Indonesia Raises Non-Tariff Barrier to Protect Local Batik Against Imports
Jakarta. The Trade Ministry issued on Thursday a regulation requiring all importers who bring in batik-patterned fabrics to register with the ministry and secure a special permit to import the textile.
Domestic producers have long complained of a shrinking market share as cheaper fabrics from Malaysia and China flood in thanks to a free-trade agreement that has slashed import duties on the product. Meanwhile, red tape, poor infrastructure, rising wages and a weakening rupiah continue to push up local companies’ costs, driving up their prices.
“Domestic-made batik has to be protected from the competition from imported ones,” Trade Minister Rahmat Gobel said on Thursday. “Batik has to be the host in its own home.”
Under the regulation, which takes effect as of Oct. 25, importers must sign up with the Trade Ministry to secure a permit to import any kind of fabric with a batik pattern.
The regulation also restricts the number of ports through which the companies may ship in the textiles. These are Belawan in Medan, North Sumatra; Tanjung Perak in Surabaya, East Java; Soekarno-Hatta in Makassar, South Sulawesi; and Soekarno-Hatta International Airport outside Jakarta.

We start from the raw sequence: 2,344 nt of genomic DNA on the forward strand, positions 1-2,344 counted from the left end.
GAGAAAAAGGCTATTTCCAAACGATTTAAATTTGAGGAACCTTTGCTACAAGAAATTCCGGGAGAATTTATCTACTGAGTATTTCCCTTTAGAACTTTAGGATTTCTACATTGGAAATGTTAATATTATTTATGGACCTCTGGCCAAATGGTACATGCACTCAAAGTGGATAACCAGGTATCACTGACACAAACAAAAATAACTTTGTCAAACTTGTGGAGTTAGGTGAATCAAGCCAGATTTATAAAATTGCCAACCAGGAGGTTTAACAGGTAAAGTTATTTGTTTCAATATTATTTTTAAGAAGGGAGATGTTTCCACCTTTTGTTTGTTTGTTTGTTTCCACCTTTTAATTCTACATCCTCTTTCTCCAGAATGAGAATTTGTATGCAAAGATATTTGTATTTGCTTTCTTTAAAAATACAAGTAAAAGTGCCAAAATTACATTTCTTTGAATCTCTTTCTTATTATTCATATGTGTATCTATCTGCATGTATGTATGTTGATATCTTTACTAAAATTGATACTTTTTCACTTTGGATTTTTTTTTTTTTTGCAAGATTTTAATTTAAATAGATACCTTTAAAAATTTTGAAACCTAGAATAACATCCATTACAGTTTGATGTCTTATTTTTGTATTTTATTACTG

The ministry will also require a report from an independent surveyor to verify the origin of the batik.
Indonesia imported $87 million worth of batik last year – mostly from Malaysia and China – up 15 percent from 2012, when the country began cutting the textile import duty under the Asean-China Free Trade Agreement.
Under the free-trade pact, Indonesia agreed to slash the textile import duty to between 0 and 5 percent by 2018, from a maximum 20 percent in 2012. Current duties range from 0 to 15 percent.
Indonesia’s batik exports during that same period jumped 22 percent to $340 million, according to Trade Ministry data, with main destinations including the United States, Germany and South Korea.
Indonesian batik was recognized in 2009 by Unesco as a world intangible heritage item.
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